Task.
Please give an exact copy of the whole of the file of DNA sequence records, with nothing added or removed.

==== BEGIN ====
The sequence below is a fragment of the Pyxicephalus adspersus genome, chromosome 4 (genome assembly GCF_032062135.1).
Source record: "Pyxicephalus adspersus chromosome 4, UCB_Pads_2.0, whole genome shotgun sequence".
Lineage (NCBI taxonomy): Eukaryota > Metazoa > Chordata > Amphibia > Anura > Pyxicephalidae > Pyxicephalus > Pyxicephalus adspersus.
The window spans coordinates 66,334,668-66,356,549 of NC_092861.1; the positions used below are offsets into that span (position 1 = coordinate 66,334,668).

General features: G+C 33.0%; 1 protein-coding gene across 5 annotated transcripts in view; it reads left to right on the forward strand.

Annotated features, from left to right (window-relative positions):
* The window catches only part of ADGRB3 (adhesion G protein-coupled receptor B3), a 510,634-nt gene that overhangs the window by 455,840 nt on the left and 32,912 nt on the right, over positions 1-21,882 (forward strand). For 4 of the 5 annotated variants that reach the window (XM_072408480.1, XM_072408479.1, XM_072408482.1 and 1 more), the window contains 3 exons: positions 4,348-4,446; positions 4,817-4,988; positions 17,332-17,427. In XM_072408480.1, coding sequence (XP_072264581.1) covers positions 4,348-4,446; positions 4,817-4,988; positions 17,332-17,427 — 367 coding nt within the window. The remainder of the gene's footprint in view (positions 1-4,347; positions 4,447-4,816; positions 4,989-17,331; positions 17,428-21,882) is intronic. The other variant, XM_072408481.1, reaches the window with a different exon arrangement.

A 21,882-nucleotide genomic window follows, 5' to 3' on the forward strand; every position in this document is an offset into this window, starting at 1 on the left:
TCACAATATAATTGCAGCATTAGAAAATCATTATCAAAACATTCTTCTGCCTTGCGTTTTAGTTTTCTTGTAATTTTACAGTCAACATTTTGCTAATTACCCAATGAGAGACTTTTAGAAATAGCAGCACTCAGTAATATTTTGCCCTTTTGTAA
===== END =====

The sequence below is a fragment of the Pyxicephalus adspersus genome, chromosome 4 (genome assembly GCF_032062135.1).
Source record: "Pyxicephalus adspersus chromosome 4, UCB_Pads_2.0, whole genome shotgun sequence".
Lineage (NCBI taxonomy): Eukaryota > Metazoa > Chordata > Amphibia > Anura > Pyxicephalidae > Pyxicephalus > Pyxicephalus adspersus.
The window spans coordinates 66,334,668-66,356,549 of NC_092861.1; the positions used below are offsets into that span (position 1 = coordinate 66,334,668).

General features: G+C 33.0%; 1 protein-coding gene across 5 annotated transcripts in view; it reads left to right on the forward strand.

Annotated features, from left to right (window-relative positions):
* The window catches only part of ADGRB3 (adhesion G protein-coupled receptor B3), a 510,634-nt gene that overhangs the window by 455,840 nt on the left and 32,912 nt on the right, over positions 1-21,882 (forward strand). For 4 of the 5 annotated variants that reach the window (XM_072408480.1, XM_072408479.1, XM_072408482.1 and 1 more), the window contains 3 exons: positions 4,348-4,446; positions 4,817-4,988; positions 17,332-17,427. In XM_072408480.1, coding sequence (XP_072264581.1) covers positions 4,348-4,446; positions 4,817-4,988; positions 17,332-17,427 — 367 coding nt within the window. The remainder of the gene's footprint in view (positions 1-4,347; positions 4,447-4,816; positions 4,989-17,331; positions 17,428-21,882) is intronic. The other variant, XM_072408481.1, reaches the window with a different exon arrangement.

A 21,882-nucleotide genomic window follows, 5' to 3' on the forward strand; every position in this document is an offset into this window, starting at 1 on the left:
TCACAATATAATTGCAGCATTAGAAAATCATTATCAAAACATTCTTCTGCCTTGCGTTTTAGTTTTCTTGTAATTTTACAGTCAACATTTTGCTAATTACCCAATGAGAGACTTTTAGAAATAGCAGCACTCAGTAATATTTTGCCCTTTTGTAA